With so many different types of decking on the market, would-be deck owners can often find it difficult to distinguish one product from the next. Not everyone is aware, for example, of the difference between hardwood and softwood boards, or of the fact that plastic decking and composite decking are two different things.
Today, we're going to cut through the jargon and explain the key differences between two of the most popular decking materials on the market: hardwood decking and composite decking.
Hardwood decking is made of solid timber, whereas composite decking - as the name suggests - is made from a composite of natural and synthetic materials. TimberTech's composite boards, for example, are made of polyethylene, hardwood flour, and cellulose materials.
This difference in composition leads to numerous other differences, such as...
Hardwood decks must be cleaned and oiled regularly to preserve the boards. Composite deck boards are far less maintenance-intensive, requiring only the occasional wash to keep everything looking good.
Solid timber boards can grow quite slippery when wet; composite decking is less absorbent than hardwood, which means that it dries quicker and greatly reduces the user's risk of slipping and falling. Furthermore, composite boards are far less prone to splintering and cracking due to the difference in composition.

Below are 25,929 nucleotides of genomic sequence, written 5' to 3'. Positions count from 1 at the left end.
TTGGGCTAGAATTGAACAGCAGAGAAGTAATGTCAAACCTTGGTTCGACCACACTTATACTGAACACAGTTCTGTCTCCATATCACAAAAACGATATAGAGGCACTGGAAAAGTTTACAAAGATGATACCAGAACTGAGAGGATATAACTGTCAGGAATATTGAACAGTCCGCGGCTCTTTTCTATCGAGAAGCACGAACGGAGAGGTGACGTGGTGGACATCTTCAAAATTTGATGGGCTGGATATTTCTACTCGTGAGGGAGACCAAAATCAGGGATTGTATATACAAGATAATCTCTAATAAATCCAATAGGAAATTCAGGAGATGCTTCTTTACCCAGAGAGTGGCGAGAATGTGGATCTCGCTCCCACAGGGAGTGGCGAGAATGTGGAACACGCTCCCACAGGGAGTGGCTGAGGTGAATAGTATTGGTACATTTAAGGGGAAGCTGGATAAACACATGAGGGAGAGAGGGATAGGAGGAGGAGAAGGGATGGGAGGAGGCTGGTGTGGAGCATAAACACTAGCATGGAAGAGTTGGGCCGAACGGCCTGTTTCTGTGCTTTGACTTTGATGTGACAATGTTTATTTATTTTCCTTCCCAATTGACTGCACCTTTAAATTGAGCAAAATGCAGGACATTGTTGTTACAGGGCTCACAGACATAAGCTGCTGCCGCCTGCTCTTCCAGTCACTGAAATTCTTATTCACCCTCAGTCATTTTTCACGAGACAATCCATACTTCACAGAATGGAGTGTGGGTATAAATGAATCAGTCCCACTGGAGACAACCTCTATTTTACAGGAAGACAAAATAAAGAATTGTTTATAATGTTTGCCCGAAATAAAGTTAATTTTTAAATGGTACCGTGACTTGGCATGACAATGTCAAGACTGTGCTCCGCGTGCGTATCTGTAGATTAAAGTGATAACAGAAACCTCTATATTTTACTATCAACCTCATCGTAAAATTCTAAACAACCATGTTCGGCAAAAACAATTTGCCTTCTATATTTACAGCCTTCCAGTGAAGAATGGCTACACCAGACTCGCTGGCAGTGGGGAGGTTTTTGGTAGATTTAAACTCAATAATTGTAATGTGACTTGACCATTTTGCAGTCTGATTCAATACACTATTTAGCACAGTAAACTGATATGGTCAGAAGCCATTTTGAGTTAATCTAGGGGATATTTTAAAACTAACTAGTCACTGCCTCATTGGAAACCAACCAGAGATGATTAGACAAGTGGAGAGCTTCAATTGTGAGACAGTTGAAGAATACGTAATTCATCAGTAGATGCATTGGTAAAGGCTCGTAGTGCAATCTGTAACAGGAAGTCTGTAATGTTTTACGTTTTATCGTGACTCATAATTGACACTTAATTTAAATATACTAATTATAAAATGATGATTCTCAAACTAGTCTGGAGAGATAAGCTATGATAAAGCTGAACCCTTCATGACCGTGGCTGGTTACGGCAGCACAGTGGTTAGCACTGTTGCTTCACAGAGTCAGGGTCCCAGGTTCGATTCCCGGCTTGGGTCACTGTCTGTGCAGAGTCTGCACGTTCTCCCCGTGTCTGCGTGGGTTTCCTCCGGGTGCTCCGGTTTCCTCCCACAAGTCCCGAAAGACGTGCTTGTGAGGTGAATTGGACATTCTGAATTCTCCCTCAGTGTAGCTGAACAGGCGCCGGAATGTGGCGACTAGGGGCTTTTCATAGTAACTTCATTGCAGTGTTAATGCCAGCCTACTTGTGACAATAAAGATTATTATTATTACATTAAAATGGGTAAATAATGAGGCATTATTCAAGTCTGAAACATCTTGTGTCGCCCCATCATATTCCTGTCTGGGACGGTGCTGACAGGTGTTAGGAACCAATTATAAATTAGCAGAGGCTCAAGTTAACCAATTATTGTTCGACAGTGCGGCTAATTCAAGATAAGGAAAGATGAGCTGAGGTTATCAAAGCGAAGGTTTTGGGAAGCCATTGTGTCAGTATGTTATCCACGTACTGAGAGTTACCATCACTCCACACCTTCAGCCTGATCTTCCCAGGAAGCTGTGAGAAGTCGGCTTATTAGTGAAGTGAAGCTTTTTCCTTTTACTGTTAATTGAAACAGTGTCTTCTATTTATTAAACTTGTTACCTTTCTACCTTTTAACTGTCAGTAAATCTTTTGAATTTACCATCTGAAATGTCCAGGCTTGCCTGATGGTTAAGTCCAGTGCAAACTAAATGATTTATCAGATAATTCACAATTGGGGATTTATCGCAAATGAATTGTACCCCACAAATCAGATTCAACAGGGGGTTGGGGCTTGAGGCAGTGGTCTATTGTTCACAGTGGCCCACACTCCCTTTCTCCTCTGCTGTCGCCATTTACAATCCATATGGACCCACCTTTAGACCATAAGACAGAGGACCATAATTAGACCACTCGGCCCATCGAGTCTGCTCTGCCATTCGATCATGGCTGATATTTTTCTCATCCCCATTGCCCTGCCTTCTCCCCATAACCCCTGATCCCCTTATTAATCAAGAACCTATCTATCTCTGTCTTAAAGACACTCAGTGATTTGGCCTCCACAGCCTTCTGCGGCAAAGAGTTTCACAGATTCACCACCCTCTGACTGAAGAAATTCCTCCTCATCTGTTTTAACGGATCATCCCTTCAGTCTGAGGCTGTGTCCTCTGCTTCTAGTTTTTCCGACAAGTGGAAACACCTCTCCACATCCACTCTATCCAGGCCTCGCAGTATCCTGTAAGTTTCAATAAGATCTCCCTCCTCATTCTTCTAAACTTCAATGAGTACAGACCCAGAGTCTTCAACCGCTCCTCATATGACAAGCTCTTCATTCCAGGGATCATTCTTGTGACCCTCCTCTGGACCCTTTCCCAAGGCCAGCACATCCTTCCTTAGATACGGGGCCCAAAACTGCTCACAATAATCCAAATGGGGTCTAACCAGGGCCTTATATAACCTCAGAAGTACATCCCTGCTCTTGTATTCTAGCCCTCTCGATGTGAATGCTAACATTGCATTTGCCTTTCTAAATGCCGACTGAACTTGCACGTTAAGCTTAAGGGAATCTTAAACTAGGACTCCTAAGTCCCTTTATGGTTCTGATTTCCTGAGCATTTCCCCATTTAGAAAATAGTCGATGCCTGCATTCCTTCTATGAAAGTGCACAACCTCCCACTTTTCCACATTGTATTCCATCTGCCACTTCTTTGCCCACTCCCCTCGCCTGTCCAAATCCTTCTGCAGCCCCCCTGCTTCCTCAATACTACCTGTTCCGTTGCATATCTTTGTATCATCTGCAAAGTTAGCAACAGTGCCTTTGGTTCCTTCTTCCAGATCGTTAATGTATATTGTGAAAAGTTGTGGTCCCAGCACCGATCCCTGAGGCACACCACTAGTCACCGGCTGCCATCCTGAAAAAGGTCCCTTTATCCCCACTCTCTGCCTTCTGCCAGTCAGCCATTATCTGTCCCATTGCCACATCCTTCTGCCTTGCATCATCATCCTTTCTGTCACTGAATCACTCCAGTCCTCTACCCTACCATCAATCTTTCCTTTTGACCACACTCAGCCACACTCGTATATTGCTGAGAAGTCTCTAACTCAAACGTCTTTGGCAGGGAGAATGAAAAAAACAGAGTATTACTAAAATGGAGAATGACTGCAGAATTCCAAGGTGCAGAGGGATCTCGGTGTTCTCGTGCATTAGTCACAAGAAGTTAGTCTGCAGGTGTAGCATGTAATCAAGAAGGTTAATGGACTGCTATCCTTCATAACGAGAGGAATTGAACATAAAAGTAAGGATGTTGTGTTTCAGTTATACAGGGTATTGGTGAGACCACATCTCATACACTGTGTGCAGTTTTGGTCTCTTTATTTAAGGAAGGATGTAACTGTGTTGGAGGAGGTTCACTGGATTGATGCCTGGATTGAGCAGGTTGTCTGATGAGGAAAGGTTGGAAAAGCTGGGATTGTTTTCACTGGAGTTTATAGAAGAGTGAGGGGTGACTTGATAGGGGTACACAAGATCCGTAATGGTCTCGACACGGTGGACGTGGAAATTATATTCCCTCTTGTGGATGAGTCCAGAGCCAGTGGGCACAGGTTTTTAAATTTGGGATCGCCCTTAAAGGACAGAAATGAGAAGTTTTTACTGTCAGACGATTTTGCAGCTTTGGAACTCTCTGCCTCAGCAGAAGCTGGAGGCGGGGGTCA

Composite decking was once considered an inferior alternative to wooden decking, at least in terms of its appearance. However, manufacturing techniques have now progressed to the point that composite boards can look just as authentic as their hardwood counterparts, with attractive wood-grain surfaces that are practically indistinguishable from solid timber.
In many ways, hardwood decking is a very environmentally-unfriendly choice for one's garden. The wood from which the boards are made is typically harvested from tropical rainforests, and the oils that are used to seal hardwood decks can introduce undesirable chemicals into the ecosystem at large. Composite boards, as mentioned above, require no chemical maintenance, and the wood flour that's used to manufacture composite decking is made using waste wood that would otherwise be sent to a landfill.
Click here to learn more about the difference between hardwood and composite decking products. Alternatively, order a free sample of TimberTech's composite decking to take a closer look at what composite decking has to offer.